Indians make their mark on political landscape of America

Wednesday 15th November 2017 06:19 EST

California: Indian American candidates who were vying to claim city council, school board and other local seats in their respective cities, came away winning a vast majority of the elections. Among the winners during the November 7 elections were a slew from New Jersey including Sam Joshi and Falguni Patel in Edison, Virbhadra ‘Viru’ Patel in Woodbridge, Sangeeta Doshi in Cherry Hill, Shanti Narra in Middlesex County, and Deven Patel and Joyce Mehta in South Brunswick.

Other victorious Indian Americans throughout the country included Vijay Kapoor in Asheville, N.C.; Seema Singh Perez in Knoxville, Tenn.; Dimple Ajmera in Charlotte, N.C.; Satwinder Kaur and Maya Vengadasalam in Kent, Wash.; and Tanika Padhye in Redmond, Wash. Joshi won one of the three four-year council seats available. His 11,827 votes was second among the six candidates, behind vote leader Robert Diehl (12,382) and ahead of the other winner Alvaro Gomez (11,717). All three winners are Democrats; all three losers are Republicans.

Doshi was among a group of four Democrats who won the four three-year-termed seats in the Cherry Hill Township. The eight-candidate race saw all the Democratic winners tally more than 7,000 votes while none of the Republican losers scored more than 3,903 votes. Doshi finished fourth with 7,296 votes, nearly 700 behind top vote-getter David Fleisher.

Viru Patel was among the five Democrats to claim a Woodbridge City Council seat, doing so in the town’s 4th Ward, representing the Iselin and Menlopark Terrace neighbourhoods. Patel topped his Republican counterpart, Paul Danielczyk, by tallying nearly 1,000 more votes, 2,239 to 1,272. Patel took over the 4th Ward seat from James Major when he resigned last year. The Indian American is very active in Woodbridge's thriving Indian business community.

Falguni Patel was among the three winners for the Edison School Board, overcoming racist flyers circulated days before the election. She and a Chinese American candidate, Jerry Shi, were targeted in mailings that said that they should both be deported and that "Chinese and Indians are taking over our town.”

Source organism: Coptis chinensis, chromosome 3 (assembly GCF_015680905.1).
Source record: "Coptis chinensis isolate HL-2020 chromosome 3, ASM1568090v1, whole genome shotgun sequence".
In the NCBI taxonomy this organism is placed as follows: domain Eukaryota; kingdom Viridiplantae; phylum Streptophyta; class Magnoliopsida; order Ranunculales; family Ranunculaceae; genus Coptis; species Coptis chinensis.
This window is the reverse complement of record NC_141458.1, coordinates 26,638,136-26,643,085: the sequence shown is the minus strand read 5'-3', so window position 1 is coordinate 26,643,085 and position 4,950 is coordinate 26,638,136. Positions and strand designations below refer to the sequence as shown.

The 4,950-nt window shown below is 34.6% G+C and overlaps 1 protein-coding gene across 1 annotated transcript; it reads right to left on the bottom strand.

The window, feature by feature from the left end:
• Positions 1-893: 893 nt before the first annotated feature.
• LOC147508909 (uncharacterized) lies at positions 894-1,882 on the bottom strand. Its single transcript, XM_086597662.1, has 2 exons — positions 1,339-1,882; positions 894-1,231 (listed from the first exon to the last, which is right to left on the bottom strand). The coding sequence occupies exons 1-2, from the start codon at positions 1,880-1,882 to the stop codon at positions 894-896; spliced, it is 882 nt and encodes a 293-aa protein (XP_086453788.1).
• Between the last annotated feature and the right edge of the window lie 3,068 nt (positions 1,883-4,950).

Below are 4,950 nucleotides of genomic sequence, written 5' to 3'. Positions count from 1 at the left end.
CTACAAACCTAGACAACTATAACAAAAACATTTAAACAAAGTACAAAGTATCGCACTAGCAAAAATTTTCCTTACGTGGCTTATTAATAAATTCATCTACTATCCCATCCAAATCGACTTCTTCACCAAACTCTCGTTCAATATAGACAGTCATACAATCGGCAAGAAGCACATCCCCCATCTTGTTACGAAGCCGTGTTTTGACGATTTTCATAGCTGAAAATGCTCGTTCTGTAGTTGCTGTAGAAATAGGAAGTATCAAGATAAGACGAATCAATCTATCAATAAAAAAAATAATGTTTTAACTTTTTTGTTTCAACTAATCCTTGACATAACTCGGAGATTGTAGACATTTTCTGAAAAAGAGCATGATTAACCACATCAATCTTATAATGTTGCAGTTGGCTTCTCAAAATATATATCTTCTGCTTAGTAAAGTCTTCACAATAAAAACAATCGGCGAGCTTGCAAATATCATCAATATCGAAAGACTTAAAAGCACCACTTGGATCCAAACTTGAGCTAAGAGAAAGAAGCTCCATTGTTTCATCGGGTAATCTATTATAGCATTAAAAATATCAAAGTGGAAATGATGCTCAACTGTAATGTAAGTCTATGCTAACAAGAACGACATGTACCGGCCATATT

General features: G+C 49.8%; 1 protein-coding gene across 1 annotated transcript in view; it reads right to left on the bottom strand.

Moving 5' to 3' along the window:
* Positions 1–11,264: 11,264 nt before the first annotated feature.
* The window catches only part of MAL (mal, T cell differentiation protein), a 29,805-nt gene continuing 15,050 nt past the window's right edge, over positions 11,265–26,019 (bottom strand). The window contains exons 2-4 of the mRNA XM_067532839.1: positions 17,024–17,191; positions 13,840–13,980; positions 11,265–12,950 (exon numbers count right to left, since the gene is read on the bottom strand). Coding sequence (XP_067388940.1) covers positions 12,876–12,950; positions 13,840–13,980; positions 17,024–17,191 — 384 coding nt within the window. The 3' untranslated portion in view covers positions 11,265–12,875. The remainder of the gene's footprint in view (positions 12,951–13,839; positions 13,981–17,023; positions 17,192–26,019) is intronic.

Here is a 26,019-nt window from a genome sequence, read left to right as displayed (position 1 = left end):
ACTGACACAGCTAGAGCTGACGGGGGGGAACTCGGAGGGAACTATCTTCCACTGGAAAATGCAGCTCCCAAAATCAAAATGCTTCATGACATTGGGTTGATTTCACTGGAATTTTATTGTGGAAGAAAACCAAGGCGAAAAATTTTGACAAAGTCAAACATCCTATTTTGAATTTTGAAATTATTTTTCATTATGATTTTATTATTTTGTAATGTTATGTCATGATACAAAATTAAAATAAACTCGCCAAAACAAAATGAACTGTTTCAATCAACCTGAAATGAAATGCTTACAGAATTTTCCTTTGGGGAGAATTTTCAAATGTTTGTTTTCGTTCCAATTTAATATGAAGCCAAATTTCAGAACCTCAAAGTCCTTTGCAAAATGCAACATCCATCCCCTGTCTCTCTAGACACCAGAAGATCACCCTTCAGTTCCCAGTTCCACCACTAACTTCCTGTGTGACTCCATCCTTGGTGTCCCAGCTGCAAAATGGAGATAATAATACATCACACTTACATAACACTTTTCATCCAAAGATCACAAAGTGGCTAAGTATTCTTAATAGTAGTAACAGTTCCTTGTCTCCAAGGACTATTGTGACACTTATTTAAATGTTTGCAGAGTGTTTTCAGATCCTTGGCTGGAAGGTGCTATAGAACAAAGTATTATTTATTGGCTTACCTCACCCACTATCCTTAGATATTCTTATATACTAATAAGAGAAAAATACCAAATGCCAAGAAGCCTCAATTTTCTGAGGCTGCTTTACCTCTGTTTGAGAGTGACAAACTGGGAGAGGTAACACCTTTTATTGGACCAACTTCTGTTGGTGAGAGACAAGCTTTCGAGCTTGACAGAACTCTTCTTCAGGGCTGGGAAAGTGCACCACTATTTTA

Deven Patel won the South Brunswick School Board seat, coming in second of the three winners with 4,118 votes, seven ahead of third place Patrick Del Piano (4,111) and more than 700 votes behind top vote-getter Arthur Robinson (4,833). Coming up short in the school board election were Deep Shukla (2,885 votes) and Mahendra Patel (1,974).

Mehta also won a South Brunswick School Board seat, claiming the one open two-year term for the township. The Indian American topped another Indian American, Anilkumar Patel, in winning the seat. Mehta tallied 4,364 votes, nearly double that of Patel’s 2,223. Narra claimed the single one-year unexpired term freeholder seat in Middlesex County. The Democrat received 92,281 votes, winning in a landslide over her Republican counterpart Roger Daley, who tallied 60,365 votes.

Kapoor claimed a seat on the Asheville City Council, earning the most votes of the six candidates with 23 per cent of the vote - 10,491 votes. The top three vote-getters, including Sheneika Smith (20 per cent) and Gwen Wisler (18 per cent), were named to the council.

In Charlotte, the 31-year-old Ajmera, a Democrat who was appointed to the council to replace John Autry earlier in the year, finished fourth in the council election and earned a seat. Her tally of 59,733 votes was over 12,000 more than the fifth-place John Powell, a Republican, who was on the outside looking in. In total, she received 14.5 per cent of the vote, less than 3 per cent behind top vote-getter Julie Eiselt. Democrats accounted for all four at-large council seats.

In Washington state, a plethora of Indian Americans were looking to claim seats. In the Kent City Council race, Kaur earned a seat with her 54.8 to 45.2 percent (5,846 votes to 4,814) over Paul Addis for position No. 2. Vengadasalam won the Kent School Board seat, running unopposed as the incumbent. Padhye was the winner in Redmond’s No. 4 City Council seat, winning convincingly 61 percent to 39 percent over Eugene Zakhareyev. Padhye, an Indian American former civil rights attorney, was appointed to the post earlier this year.

Others who came up short included Hari Pillai in the Cambridge, Mass., City Council race; Preeti Shridhar in Seattle for the Port of Seattle Commissioner seat; Rituja Indapure in the Sammamish, Wash., City Council race; Rekha Nandwani in Jersey City, N.J., for a City Council seat; Bangladeshi Mohammad Rahman in the New York City Council race; and Krisha Chachra in the Blacksburg, Va., Council race.

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